Defoliating your plants is the process of removing leaves to allow more light and airflow to reach your buds. Not only does defoliation promote growth and boost your yields, but it also helps prevent diseases like powdery mildew (PM). It can even help prevent the development of pests like mites. While it might seem counter-intuitive, getting rid of plant matter at specific points in your plant’s life cycle will actually lead to more weight when you harvest.
Defoliating is also called “de-fanning” because it involves removing your fan leaves. When you remove fan leaves from your plants, you want to make sure you have ample light penetration through your canopy. Don’t be afraid to go “too hard” when defoliating your plants. They actually like it. You’ll see that within a few days of defoliation that your plants are taller, your buds are developing faster, and your plant is healthy.
In veg and early flower, you want to defoliate and lollipop at the same time. We’ll go over lollipopping in another post.
Why Should I Defoliate my Cannabis Plants?
There are a couple reasons to defoliate your cannabis plants. Defoliating your plants will help you minimize LARF, or underdeveloped buds that don’t get enough light or air. In addition, defoliating sends hormonal signals to your plant to make it grow bigger and heavier.
Plants have three main hormones that control growth: auxins, gibberellins, and cytokines. These hormones are growth regulators that affect the size and density of your buds. When you defoliate your plants, you’re trying to manipulate these hormones to get the biggest and heaviest yields.
One of the ways you can manipulate these hormones is through pruning, including defoliation. Defoliating your plants makes them release these hormones. That in turn accelerates your plant’s growth. This is especially noticeable during the early weeks of the flowering cycle, when you’ll see your remaining fan leaves pointing up towards your light source. This is called “praying.” When your plant is praying, it’s happy and growing as quickly as possible. (if they are too far up it can be a sign of light stress)
Last but definitely not least, defoliating is a way to release low levels of stress in your plants. If you stress your plants out a little bit, they’ll grow bigger. It’s kind of a “what doesn’t kill you makes you stronger” scenario. Defoliating is pretty low-stress, so the chances of causing your plant to change into a hermaphrodite are pretty low.
When Should I Defoliate my Cannabis Plants?
It’s important to make sure defoliate your plants at the right time. For example, if you wait for too long into your flower cycle to defoliate, you may find your plants have already developed LARF or infections. That’s why it’s important to know the best times to prune your plants and stick to your schedule.
You want to make sure you defoliate your plants right before you flip them from veg to flower. This way they’re ready to start growing immediately once they enter the flower cycle. The first couple weeks of growth in the flower cycle produce a lot of fan leaves. Once you hit your third week of the flower cycle, you want to defoliate hard again.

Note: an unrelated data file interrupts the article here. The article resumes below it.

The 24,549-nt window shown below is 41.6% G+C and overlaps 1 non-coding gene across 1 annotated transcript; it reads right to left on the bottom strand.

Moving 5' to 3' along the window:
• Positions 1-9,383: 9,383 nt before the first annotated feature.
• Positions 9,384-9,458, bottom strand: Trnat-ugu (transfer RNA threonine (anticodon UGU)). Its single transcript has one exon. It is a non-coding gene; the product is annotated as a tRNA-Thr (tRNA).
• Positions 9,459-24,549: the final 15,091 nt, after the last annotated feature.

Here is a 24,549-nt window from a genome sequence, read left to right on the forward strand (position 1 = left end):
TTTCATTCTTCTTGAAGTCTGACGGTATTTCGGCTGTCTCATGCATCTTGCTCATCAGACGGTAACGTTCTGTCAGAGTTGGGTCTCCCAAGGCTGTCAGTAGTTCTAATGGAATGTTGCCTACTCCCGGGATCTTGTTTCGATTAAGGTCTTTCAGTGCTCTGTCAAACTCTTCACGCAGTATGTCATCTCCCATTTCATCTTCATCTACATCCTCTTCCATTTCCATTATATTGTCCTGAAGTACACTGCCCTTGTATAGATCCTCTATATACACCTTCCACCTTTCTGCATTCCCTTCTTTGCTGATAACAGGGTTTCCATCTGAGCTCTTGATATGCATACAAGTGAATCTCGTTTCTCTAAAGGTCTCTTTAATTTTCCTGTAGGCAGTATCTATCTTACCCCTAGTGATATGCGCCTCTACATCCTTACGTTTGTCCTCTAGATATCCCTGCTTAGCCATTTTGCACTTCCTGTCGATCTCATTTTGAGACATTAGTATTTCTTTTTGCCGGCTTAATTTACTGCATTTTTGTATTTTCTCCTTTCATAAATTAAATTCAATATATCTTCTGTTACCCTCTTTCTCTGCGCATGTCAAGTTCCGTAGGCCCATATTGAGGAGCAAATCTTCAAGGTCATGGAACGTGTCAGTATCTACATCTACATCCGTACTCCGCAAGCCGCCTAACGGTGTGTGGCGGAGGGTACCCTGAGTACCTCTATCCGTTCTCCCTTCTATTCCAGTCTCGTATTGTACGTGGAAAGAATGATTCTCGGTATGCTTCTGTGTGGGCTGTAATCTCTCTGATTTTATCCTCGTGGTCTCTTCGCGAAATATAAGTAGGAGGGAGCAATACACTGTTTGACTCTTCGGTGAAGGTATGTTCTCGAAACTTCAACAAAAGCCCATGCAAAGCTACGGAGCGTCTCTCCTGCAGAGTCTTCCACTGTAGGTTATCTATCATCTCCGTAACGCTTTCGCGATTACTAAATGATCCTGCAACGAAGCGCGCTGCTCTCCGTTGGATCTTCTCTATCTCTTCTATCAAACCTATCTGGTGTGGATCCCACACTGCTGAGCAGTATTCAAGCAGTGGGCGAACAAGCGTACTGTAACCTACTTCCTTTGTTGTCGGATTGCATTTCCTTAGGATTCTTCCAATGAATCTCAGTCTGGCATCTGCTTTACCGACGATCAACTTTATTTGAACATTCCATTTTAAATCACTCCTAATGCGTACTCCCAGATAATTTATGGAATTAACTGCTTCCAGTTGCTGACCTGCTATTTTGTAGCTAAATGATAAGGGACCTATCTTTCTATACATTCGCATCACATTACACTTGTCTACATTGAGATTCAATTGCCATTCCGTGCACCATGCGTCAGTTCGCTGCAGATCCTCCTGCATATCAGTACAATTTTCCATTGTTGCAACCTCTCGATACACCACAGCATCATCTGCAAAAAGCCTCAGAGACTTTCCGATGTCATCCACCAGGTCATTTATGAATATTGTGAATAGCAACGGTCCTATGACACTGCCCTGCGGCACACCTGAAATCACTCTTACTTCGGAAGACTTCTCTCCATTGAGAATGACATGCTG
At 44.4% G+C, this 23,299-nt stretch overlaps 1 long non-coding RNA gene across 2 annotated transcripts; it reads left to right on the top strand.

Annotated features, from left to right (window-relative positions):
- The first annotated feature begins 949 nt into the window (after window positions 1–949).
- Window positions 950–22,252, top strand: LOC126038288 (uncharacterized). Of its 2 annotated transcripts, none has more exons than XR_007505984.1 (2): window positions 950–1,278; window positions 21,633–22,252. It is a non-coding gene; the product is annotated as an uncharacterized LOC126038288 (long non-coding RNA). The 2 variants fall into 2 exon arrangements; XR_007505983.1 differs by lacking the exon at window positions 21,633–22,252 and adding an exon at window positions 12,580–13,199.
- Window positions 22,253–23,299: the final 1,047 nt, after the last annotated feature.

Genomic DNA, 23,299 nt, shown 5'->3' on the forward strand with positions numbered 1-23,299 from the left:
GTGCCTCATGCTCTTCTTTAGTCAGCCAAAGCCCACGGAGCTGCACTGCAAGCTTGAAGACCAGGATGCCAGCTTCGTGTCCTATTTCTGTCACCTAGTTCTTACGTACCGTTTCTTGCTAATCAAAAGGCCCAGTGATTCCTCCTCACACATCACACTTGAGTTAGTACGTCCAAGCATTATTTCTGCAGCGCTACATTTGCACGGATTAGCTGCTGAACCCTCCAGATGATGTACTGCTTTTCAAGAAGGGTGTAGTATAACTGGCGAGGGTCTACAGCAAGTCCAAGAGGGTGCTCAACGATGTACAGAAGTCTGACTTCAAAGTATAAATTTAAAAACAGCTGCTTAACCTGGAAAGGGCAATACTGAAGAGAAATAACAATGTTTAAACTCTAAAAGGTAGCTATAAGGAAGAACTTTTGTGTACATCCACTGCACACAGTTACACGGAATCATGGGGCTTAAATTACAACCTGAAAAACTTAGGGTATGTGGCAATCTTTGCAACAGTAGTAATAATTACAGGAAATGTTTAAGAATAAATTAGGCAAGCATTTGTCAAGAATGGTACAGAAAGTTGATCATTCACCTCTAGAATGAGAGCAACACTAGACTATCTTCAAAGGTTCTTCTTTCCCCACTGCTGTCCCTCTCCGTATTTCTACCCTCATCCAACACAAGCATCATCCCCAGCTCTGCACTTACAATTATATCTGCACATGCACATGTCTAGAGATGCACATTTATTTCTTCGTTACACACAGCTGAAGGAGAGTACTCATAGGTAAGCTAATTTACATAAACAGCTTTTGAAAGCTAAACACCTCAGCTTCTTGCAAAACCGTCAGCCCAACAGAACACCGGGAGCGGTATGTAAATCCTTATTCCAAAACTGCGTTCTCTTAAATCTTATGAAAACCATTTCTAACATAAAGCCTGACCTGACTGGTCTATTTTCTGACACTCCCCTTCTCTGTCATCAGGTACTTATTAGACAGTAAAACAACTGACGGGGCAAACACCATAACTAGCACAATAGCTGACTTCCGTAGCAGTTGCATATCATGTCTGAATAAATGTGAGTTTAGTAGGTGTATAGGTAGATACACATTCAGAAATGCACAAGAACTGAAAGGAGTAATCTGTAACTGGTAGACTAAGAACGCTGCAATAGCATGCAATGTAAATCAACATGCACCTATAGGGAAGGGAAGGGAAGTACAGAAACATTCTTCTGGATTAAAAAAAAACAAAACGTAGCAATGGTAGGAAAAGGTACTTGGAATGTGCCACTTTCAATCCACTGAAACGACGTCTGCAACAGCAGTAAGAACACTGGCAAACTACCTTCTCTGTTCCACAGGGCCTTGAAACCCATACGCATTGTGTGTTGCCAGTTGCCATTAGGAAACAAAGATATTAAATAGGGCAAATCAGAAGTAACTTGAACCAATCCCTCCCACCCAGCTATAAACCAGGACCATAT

Make sure that you remove enough plant matter for light and airflow to reach every area of your plant. Finally, you can defoliate one last time around week seven of flower if you need to. This will ensure that your nugs have plenty of light and airflow as they finish up. You’ll notice that the buds that aren’t in direct light are different colors than parts of the plant that were in direct light. Over the last few weeks of your flower cycle, direct light will cause these areas to change color and grow denser.
When you’re seven weeks deep into a flower cycle, you want to make sure nothing goes wrong before harvest. You don’t want to ruin all that hard work!
How Much Plant Matter Should I Remove when Defoliating?
There are a couple schools of thought here. One technique, called “schwazzing,” involves removing every fan leaf from your plant. This technique is commonly used in gardens with lots of plants that are all close together. It’s one of the only ways you can create adequate air flow if you have more than four plants per four-square-foot area.
However, schwazzing can be time consuming. As a result, if you don’t have more than four plants per four-square-foot area, you probably don’t need to schwazz. Instead, of schwazzing, I usually leave the top three fan leaves on each stem. Fan leaves are like your plant’s solar panels. Therefore, you want to leave a few to help promote plant growth. There is one exception to the three-leaf-per-stem rule though. When you’re completing your late-flower (week seven) defoliation, you can go ahead and get rid of every fan leaf.
If at any point you look at your plant and think “oh no, I took off too many fan leaves,” don’t worry. You didn’t. Take a deep breath. They’ll be okay.
The Proper Way to Remove Leaves
You might think that it’s silly to ask how to remove a leaf from a plant. You just take it off, right? Wrong, bucko. Some people like to use pruning shears to cut the stems of the fan leaves. However, this is not what you want to do. If you cut open the stems of the leaves and leave them on your plant, it creates a vector (or access point) for infections. That open stem is a great way for something like PM to get into your plant.
Instead, pull downwards on the leaf until you feel the base of the leaf’s stem come off of the plant with a satisfying pop. Removing plants this way doesn’t leave an opening for diseases to infect your crop.
Knowing how to defoliate your plants is a great advantage for a grower. Proper defoliation will keep your plants healthy and encourage your nugs to grow as big and dense as possible. On top of that, the plants love it. You’ll see their reaction in the few days after you defoliate. And there’s nothing better than happy plants!